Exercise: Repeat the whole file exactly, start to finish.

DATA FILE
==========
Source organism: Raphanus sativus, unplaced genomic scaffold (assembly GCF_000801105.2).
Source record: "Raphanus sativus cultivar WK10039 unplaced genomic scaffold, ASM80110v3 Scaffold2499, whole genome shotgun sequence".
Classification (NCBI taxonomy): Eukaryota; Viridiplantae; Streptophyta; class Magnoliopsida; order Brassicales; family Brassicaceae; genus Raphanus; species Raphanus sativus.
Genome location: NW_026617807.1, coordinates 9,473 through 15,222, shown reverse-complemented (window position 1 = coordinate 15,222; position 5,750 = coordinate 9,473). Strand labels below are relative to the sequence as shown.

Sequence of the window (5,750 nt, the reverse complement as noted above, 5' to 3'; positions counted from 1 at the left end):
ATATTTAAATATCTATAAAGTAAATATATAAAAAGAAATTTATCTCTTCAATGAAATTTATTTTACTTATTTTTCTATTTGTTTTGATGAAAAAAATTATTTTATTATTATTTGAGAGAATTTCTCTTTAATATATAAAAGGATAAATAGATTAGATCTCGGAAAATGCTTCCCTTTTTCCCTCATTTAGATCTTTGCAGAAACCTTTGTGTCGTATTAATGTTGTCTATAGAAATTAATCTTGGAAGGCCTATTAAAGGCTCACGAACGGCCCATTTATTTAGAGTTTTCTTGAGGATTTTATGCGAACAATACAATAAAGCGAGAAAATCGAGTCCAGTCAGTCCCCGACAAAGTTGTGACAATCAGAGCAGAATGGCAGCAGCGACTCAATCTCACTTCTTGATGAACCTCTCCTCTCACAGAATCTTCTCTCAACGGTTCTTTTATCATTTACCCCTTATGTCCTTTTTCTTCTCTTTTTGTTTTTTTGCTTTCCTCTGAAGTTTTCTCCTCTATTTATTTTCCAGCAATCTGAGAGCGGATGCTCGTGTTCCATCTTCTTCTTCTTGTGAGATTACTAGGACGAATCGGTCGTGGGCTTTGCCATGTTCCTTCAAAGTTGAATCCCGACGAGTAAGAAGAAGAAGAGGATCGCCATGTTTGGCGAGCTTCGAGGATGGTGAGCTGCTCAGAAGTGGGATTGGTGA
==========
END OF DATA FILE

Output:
Source organism: Raphanus sativus, unplaced genomic scaffold (assembly GCF_000801105.2).
Source record: "Raphanus sativus cultivar WK10039 unplaced genomic scaffold, ASM80110v3 Scaffold2499, whole genome shotgun sequence".
Classification (NCBI taxonomy): Eukaryota; Viridiplantae; Streptophyta; class Magnoliopsida; order Brassicales; family Brassicaceae; genus Raphanus; species Raphanus sativus.
Genome location: NW_026617807.1, coordinates 9,473 through 15,222, shown reverse-complemented (window position 1 = coordinate 15,222; position 5,750 = coordinate 9,473). Strand labels below are relative to the sequence as shown.

Sequence of the window (5,750 nt, the reverse complement as noted above, 5' to 3'; positions counted from 1 at the left end):
ATATTTAAATATCTATAAAGTAAATATATAAAAAGAAATTTATCTCTTCAATGAAATTTATTTTACTTATTTTTCTATTTGTTTTGATGAAAAAAATTATTTTATTATTATTTGAGAGAATTTCTCTTTAATATATAAAAGGATAAATAGATTAGATCTCGGAAAATGCTTCCCTTTTTCCCTCATTTAGATCTTTGCAGAAACCTTTGTGTCGTATTAATGTTGTCTATAGAAATTAATCTTGGAAGGCCTATTAAAGGCTCACGAACGGCCCATTTATTTAGAGTTTTCTTGAGGATTTTATGCGAACAATACAATAAAGCGAGAAAATCGAGTCCAGTCAGTCCCCGACAAAGTTGTGACAATCAGAGCAGAATGGCAGCAGCGACTCAATCTCACTTCTTGATGAACCTCTCCTCTCACAGAATCTTCTCTCAACGGTTCTTTTATCATTTACCCCTTATGTCCTTTTTCTTCTCTTTTTGTTTTTTTGCTTTCCTCTGAAGTTTTCTCCTCTATTTATTTTCCAGCAATCTGAGAGCGGATGCTCGTGTTCCATCTTCTTCTTCTTGTGAGATTACTAGGACGAATCGGTCGTGGGCTTTGCCATGTTCCTTCAAAGTTGAATCCCGACGAGTAAGAAGAAGAAGAGGATCGCCATGTTTGGCGAGCTTCGAGGATGGTGAGCTGCTCAGAAGTGGGATTGGTGA